The second medicament concentrate is pumped by pump 446 from container 430 into a junction so that the second concentrate is mixed with the diluted first concentrate. The diluted and mixed first and second concentrates flow into a conductivity measurement module 417 which generates a signal indicative of the concentration of medicament concentrate in the mixture emerging from the junction. A temperature signal indicating a temperature of the same flow is also generated by a temperature transducer 411. The signals indicating conductivity and temperature are applied to the controller 402 which may convert them to concentration or some other parameter or the values may be used directly for comparison to a reference value. The temperature may be used to compensate the conductivity by a scaling factor to adjust for a difference between reference conductivity value taken at one temperature and an actual temperature at which the fluid conductivity is measured. In the present disclosure, in embodiments where concentration is an identified output from conductivity measurement it should be understood that temperature compensated conductivity or a raw signal may be used as well in any embodiment. As indicated, the conductivity measurements are made by the conductivity measurement modules 415, 416, 417, and 418. Note that a conductivity module of the same description may also be used for water quality sensing as described with reference to reference numeral 219.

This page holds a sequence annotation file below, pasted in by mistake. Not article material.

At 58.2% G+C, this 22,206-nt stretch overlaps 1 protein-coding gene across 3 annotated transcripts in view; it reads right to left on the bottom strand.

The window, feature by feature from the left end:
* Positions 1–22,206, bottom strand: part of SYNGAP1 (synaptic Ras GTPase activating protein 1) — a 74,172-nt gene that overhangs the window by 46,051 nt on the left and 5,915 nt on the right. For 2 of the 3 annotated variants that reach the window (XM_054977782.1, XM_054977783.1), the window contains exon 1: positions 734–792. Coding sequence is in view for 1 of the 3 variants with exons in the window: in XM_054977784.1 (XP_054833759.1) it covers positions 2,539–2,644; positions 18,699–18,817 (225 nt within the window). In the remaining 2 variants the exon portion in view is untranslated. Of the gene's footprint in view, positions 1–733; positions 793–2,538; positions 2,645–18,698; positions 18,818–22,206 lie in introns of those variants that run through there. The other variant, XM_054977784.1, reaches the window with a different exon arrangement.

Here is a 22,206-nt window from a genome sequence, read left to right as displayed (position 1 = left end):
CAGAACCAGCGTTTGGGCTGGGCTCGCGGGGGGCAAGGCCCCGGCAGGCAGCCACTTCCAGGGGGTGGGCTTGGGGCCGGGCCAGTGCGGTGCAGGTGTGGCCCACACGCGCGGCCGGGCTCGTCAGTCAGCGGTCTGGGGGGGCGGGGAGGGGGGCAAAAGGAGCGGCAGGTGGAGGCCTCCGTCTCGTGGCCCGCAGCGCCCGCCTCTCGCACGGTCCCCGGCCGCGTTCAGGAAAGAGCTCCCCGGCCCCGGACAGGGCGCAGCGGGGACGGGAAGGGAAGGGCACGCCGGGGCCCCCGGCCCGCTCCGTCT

A secondary (or redundant) set of conductivity measurement module and temperature transducers may be provided to provide signals indicating conductivity and temperature of the same flow as a confirmation. If the calculated concentrations differ, the controller 402 may generate a signal indicating a corresponding error condition. A final medicament product concentration flows through the line indicated at 408 into an accumulator 404 which has an expandable volume whose pressure may be substantially determined by a spring constant due to a spring-based restoring force. A pressure sensor 127 may measure the pressure in the accumulator 404. A connected device, such as cycler 106 can draw medicament through line 435. A cap 421 at the connector ensures a sterile output line and is removed before connection.